How can two expert business valuators reach eifferent conclusions of value for the same company?
On the surface, the concept of business valuation may seem simple. After all, it’s a mathematical value; numbers are supposed to be constant and infallible. So why, in certain cases, are valuations of the same business significantly different?
A thorough business valuation is generally anything but straightforward. There are a great number of moving parts in any business, and two equally qualified Chartered Business Valuators can, and often do, reach varying conclusions when conducting valuations on the same business.
In this blog post, we will give a quick summary of six of the variables that will impact value, each of which we will explore in detail in future posts.
The Definition of ‘Value’
There are a number of different ways to gauge value. After all, the term ‘value’ can be meant to represent profitability, the value of assets and holdings, or the value for which one is willing to pay in the market.
Within the context of business valuation, ‘value’ can also have several different meanings. Three commonly used terms are as follows:
Going Concern Value is the value of a business enterprise that is expected to continue to operate into the future. This is the enterprise value of the business which includes both interest bearing debt and equity components (i.e., the value of the business in its entirety – including both the debt holders’ and equity holders’ interests).
Fair Market Value is the highest price expressed in terms of cash, at which property would change hands between a hypothetical willing and able buyer and a hypothetical willing and able seller, acting at arm’s-length in an open and unrestricted market, when neither is under compulsion to buy or sell and when both have reasonable knowledge of the relevant facts.
Fair Value is an important value in the context of a shareholder dispute and is generally considered to be the shareholder’s pro-rata share of the fair market value of a business (i.e., without reduction for a minority discount).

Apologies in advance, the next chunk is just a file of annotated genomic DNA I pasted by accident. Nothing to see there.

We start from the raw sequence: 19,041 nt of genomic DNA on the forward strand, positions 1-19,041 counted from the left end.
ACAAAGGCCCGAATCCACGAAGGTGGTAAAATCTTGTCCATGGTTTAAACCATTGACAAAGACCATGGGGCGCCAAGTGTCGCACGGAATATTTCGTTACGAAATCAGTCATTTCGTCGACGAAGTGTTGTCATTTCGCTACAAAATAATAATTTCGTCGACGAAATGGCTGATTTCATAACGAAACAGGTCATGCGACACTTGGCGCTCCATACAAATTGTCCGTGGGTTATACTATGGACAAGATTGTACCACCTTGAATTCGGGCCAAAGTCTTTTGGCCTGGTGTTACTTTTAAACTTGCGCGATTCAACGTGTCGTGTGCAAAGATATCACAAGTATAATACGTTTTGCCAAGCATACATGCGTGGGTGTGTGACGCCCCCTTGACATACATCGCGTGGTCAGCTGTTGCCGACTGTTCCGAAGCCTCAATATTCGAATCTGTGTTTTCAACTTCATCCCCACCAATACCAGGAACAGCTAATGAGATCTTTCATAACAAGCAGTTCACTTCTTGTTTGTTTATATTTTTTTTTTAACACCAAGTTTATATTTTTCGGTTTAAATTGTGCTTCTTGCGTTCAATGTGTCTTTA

While most valuations are premised on the going concern value, different definitions are used in different contexts, and many components of these definitions of value are open to interpretation. As such, the definition of value matters.
Minority Shareholder Oppression
Minority Shareholder Oppression regulations are in place to ensure that a company acts in the best interests of its shareholders.
If the majority shareholder is acting against the interests of a minority shareholder, the courts may reduce or altogether remove minority shareholder discounts when the oppressed shareholders are ordered to be bought-out by the majority shareholder.
The date at which a business is valuated can have a drastic impact on the final valuation, particularly if the prospects of the business have changed (and is expected to change). For example, value could be significantly different before and after a “rain-making” shareholder departs from the business.
Type of Valuation Report
There are three different types of valuation reports of varying depth and detail, ranging from calculations, to estimates, to comprehensive valuations. Each of these reports provide varying degrees of assurance.
There are several income, market, and asset approaches that can be used to estimate the value of a company. The most appropriate methodology will vary on a case-by-case basis and is left to the experience and judgment of the professional valuators.
A shareholder agreement will generally impact the way in which shares are sold. In a litigation context, shareholder agreements may not always be the final determinant of how the business is sold and at what price.
For more information on Fuller Landau’s objective and independent Business Valuation services, contact us today.